People hold signs during a rally against hydraulic fracturing for natural gas in the Marcellus Shale region of the state at the New York Capitol in Albany on April 11, 2011. The controversial process has been a political issue in the state for many years. (Mike Groll/AP)

Fracking is based on water. A narrow shaft is dug straight down and then horizontally through a formation of shale -- flat, layered rock. Water (mixed with some chemicals) is pumped in at high pressure, and the rock fractures. (Hence "fracking," which is short for "hydraulic fracturing.") The fractures allow oil or natural gas to seep out and rise toward the surface.

There are three environmental problems with this. The problem with oil is that it releases carbon dioxide and other pollutants when burned, exacerbating climate change. Natural gas -- mostly methane -- is much, much cleaner when burned, but if it escapes from the fracking site directly into the atmosphere, it's a much more potent greenhouse gas. (And studies suggest that a lot of methane does escape from fracking sites into the atmosphere, where it traps heat.) But perhaps the biggest environmental issue with fracking is that leftover wastewater. The wastewater is usually disposed of by being injected into deep wells at high pressure, where it can possibly seep into groundwater. Those wastewater wells have also been linked to an increase in earthquakes in fracking regions.

Fracking regions are defined by the presence of the critical element: shale. So the biggest boom in production has been in western North Dakota and eastern Montana, over a shale formation called the Bakken.

The Bakken is being fracked like crazy, with North Dakota consistently seeing the biggest population growth in the country thanks to the booming industry. (It's also indirectly why gasoline prices have fallen. Middle Eastern nations have let prices fall in part in an attempt to make fracking not profitable.)

There's another big shale formation, the Marcellus, that underlies the northern part of Appalachia, extending up into Western New York. But the Marcellus is not seeing the same sort of growth, in part because it overlaps with more developed areas, and in part because of politics.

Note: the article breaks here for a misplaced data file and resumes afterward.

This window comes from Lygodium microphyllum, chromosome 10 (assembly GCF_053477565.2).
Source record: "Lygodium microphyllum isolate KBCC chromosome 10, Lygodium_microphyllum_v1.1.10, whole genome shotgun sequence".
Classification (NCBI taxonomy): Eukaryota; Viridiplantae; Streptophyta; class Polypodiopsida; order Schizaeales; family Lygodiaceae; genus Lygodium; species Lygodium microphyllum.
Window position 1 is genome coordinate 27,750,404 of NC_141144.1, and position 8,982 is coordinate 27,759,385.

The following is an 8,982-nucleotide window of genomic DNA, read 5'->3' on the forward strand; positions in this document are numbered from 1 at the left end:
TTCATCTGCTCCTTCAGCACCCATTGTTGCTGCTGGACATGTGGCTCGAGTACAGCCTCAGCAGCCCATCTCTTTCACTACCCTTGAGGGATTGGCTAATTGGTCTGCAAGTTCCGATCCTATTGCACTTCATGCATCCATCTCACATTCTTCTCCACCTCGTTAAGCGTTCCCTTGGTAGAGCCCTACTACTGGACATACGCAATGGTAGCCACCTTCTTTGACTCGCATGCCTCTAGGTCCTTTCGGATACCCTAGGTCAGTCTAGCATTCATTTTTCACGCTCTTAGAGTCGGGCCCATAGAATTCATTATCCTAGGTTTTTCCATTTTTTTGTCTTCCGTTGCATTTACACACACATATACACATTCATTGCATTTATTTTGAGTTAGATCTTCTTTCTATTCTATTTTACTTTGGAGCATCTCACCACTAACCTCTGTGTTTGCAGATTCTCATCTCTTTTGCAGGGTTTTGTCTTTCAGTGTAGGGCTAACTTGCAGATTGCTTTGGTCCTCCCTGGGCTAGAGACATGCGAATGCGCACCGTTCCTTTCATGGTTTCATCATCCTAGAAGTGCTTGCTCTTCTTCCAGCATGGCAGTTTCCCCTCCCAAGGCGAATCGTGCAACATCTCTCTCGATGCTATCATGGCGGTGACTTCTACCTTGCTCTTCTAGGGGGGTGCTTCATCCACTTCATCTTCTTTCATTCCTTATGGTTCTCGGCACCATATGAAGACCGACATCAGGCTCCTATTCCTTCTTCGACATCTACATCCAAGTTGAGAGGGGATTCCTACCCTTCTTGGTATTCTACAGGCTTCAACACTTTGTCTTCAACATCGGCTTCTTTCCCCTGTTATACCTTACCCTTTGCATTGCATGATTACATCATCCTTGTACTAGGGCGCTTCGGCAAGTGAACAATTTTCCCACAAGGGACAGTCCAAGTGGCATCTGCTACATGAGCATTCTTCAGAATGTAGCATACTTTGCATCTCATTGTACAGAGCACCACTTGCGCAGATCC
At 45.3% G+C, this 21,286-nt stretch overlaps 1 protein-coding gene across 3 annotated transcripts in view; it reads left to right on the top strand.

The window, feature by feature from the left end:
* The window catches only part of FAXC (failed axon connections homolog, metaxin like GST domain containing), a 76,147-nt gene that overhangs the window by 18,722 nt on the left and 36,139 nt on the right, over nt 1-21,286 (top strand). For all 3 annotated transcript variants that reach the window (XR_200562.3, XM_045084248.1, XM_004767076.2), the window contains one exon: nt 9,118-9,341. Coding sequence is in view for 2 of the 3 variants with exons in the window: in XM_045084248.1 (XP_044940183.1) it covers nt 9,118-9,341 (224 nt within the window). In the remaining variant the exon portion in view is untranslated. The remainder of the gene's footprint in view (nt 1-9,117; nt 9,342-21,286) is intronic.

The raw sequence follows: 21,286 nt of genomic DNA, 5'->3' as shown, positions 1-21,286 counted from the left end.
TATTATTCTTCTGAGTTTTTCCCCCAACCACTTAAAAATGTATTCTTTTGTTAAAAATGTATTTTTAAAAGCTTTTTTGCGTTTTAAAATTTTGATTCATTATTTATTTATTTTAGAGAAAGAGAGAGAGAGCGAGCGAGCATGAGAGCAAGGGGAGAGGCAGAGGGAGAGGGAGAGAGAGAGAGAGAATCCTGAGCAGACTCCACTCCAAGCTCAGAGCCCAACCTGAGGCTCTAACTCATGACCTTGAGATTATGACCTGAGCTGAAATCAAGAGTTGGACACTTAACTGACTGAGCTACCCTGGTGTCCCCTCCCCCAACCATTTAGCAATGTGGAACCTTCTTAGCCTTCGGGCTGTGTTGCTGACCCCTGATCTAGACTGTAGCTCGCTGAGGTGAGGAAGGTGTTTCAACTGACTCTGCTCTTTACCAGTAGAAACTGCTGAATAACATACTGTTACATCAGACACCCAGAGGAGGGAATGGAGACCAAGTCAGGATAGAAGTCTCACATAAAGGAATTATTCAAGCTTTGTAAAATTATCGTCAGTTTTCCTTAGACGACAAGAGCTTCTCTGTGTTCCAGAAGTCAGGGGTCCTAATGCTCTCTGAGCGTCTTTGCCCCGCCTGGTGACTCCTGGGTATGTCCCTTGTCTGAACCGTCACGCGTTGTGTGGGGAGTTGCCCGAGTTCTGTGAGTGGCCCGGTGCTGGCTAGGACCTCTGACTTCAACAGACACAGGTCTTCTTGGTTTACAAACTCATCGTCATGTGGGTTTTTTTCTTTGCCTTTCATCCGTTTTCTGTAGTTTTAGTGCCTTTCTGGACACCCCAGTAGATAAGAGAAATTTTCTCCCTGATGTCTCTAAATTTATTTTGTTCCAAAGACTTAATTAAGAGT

If you drive through the Finger Lakes region of Western New York, a series of a dozen long, narrow lakes carved into the ground by ancient glaciers, you'll see lawn signs for a number of political causes. This is a more conservative part of the state than New York City, so there are excoriations of legislation introducing new gun laws, for example. But there are also a number of signs for and against fracking. For, because the region needs jobs, and jobs have been the third most important byproduct of the fracking boom after oil and gas; against, because of the risks posed by fracking -- particularly from that wastewater. The purity of the Finger Lakes is one of the main industries in the region, and spoiling the lakes with leaking wastewater would be enormously harmful.


Whether or not the state should allow fracking had been a contentious issue for Gov. Andrew Cuomo for years. It wasn't until after he won reelection in 2014 that Cuomo (D) finally nixed fracking in the state, after previously suggesting that he might allow it in the economically depressed counties along the state's southern border.

With the advent of the 2016 presidential race, though, it's been reintroduced (thanks, too, to the fact that Pennsylvania, where the Marcellus Shale extends extensively, votes shortly after New York).

During an interview with MSNBC, for example, Ted Cruz, the senator from Texas running for the Republican nomination, told the network's Chuck Todd that not allowing fracking was a mistake. Responding to a question about his dismissal of "New York values," Cruz explained that he meant the bad policies of liberal New York politicians. "[F]or example, you look at the policies of Governor Cuomo where just next door in Pennsylvania they've been experiencing incredible economic boom developing the Marcellus Shale," Cruz said, "and yet knucklehead Democratic politicians here think New Yorkers don't want jobs. You've got the Marcellus Shale here. You could have thousands and thousands of high-paying jobs if the politicians would just let you develop the resources that are here, and I want to see more jobs and more economic opportunity for New Yorkers."

The reason Cuomo didn't approve fracking, though, is that a lot of Democrats live and work and vote in the state, and for a large, vocal subset of Democrats, fracking is a nonstarter because of that water pollution and because it's an expansion of the fossil fuel industry.

During the Democratic debate on Thursday night, the two Democratic contenders for the presidency had a very different debate over the process. It's worth quoting at length.